Mark Twain famously noted that it wasn’t the parts of the Bible he didn’t understand that brought him grief—it was the parts he did understand! I think that’s the case with the section of Scripture in Deuteronomy 28-30. There’s not much that’s vague, ambiguous, or cryptic—it’s all very straightforward: Follow God and be blessed; forsake God and be cursed. It’s the details—especially the cursing details that makes our hair stand on end. 

There’s “curses, confusion and rebuke in everything you put your hand to” (v. 20). There’s promise of diseases (v. 21), and dead bodies becoming food for wild animals (v. 26).  There is “madness, blindness and confusion of mind” where you grope about “like a blind person in the dark” (v. 28-29). Then when you don’t think it can get any worse, there’s pain that comes to you through the pain of others as in v. 30 where you’re pledged to be married to a woman and she is raped. And that’s before you get to the cannibalism part (v. 53ff). 

This the kind of head shaking, spirit numbing, inscrutable stuff we associate with something like the Holocaust—not God judging His people. But there it is, sounding more like something out of Revelation than Deuteronomy. Daniel Block notes, “When heard orally, these curses create terror in the mind of the hearer.” Fair enough, but they don’t make for any better reading! 

As is always the case, context is important. As harsh as these words might sound to our 21st century ears, it is helpful to remind ourselves that they were not written to us—they were written for a different set of ears—ones not nearly as sensitized and sanitized as ours. In fact, the curse format was something common in ANE treaties (Grisanti, Deuteronomy, Expositor’s Bible Commentary). To that end, the curses were written in a manner and style that was quite familiar to Israel. It’s unlikely they flinched as we do at the reciting of them.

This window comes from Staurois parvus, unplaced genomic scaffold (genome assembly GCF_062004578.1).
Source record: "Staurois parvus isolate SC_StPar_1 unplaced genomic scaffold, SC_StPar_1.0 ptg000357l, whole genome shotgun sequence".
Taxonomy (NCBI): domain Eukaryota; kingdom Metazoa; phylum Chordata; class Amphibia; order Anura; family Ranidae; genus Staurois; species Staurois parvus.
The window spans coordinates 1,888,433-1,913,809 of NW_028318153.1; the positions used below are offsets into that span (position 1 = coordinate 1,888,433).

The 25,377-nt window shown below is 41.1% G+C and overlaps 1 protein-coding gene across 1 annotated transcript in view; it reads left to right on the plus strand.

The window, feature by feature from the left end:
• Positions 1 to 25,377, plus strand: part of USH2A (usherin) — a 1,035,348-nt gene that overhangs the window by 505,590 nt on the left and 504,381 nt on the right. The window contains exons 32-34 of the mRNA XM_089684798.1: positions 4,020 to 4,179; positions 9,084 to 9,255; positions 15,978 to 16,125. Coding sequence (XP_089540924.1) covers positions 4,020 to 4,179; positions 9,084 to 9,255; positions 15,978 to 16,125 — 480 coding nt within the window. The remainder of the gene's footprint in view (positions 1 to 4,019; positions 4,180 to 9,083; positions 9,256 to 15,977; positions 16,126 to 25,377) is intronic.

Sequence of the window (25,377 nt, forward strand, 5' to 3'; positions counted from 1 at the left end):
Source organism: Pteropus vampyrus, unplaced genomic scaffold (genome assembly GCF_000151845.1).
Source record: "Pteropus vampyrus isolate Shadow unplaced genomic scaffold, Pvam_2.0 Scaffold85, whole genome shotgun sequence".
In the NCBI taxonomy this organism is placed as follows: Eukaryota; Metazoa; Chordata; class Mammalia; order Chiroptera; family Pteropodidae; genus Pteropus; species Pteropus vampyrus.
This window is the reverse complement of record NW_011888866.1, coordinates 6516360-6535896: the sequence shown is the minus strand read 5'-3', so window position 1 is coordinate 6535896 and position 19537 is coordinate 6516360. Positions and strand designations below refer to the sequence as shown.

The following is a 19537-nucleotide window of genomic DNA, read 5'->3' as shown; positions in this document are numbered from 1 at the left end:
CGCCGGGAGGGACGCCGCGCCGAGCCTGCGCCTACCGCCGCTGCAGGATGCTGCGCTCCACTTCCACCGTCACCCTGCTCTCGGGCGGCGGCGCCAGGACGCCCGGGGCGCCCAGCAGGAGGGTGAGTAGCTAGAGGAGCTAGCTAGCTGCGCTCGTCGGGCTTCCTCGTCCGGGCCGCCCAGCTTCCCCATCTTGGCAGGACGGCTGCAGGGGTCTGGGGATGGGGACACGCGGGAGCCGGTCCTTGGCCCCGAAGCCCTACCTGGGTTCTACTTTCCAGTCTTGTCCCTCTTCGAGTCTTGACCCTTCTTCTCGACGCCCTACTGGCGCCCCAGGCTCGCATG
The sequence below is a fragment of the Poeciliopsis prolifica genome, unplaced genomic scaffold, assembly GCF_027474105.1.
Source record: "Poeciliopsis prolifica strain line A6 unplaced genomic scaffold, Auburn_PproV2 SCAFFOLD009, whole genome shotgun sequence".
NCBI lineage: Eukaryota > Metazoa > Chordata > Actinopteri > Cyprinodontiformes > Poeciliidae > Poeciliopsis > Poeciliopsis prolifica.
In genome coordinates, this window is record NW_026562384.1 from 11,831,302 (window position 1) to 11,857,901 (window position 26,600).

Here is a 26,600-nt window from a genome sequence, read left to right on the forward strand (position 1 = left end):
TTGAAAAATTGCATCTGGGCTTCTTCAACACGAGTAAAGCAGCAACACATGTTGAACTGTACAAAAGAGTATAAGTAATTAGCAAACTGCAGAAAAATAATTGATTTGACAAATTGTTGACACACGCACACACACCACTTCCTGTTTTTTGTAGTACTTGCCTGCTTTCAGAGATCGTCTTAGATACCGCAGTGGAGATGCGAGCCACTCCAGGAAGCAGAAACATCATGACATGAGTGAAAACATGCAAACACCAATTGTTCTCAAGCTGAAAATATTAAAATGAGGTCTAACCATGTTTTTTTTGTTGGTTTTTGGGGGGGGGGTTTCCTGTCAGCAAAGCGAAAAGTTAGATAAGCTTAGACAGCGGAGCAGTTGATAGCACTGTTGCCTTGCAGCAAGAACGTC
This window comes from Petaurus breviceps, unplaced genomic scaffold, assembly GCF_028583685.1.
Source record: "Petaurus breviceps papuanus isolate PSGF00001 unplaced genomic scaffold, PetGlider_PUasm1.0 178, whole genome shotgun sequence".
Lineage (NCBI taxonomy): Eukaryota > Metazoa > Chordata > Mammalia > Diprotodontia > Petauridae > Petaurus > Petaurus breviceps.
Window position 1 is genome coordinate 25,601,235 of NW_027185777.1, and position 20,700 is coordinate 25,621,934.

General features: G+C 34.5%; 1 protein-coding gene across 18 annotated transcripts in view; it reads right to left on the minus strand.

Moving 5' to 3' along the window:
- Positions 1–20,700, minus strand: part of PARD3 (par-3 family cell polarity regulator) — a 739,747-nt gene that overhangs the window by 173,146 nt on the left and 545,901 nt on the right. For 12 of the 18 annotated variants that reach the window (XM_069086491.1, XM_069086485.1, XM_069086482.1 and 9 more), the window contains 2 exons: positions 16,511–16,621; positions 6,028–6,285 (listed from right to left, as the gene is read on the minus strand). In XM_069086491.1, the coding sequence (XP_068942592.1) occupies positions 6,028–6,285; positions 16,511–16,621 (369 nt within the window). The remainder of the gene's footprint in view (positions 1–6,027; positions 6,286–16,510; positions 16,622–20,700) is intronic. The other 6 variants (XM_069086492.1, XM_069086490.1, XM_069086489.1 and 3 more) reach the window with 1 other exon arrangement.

It’s worth noting that these curses weren’t disbursed the first time Israel strayed from God. You can read through the record and see they were parceled out over decades and centuries—after more warnings and pleadings from the prophets. These punishments culminated in the Assyrian (752-721 BC) and Babylonian invasions (605-586 BC). In all, the curses were given out over almost a millennium (see 2 Peter 3:8-9). God gave His people plenty of time and opportunity to repent!

The curses were a reversal of the blessings. God was no longer with them, they went from victor to victim in relation to the other nations, their land was taken from them. All of this is the unraveling that occurs when we reject God. It is a reminder of what a terrible thing it is to spurn Him and how seriously God takes our decisions (Brueggemann). 

“It is a dreadful thing to fall into the hands of the living God,” (Hebrews 10:31).



Published by A Taste of Grace with Bruce Green

I grew up the among the cotton fields, red clay and aerospace industry of north Alabama. My wife and I are blessed with three adult children and five grandchildren.

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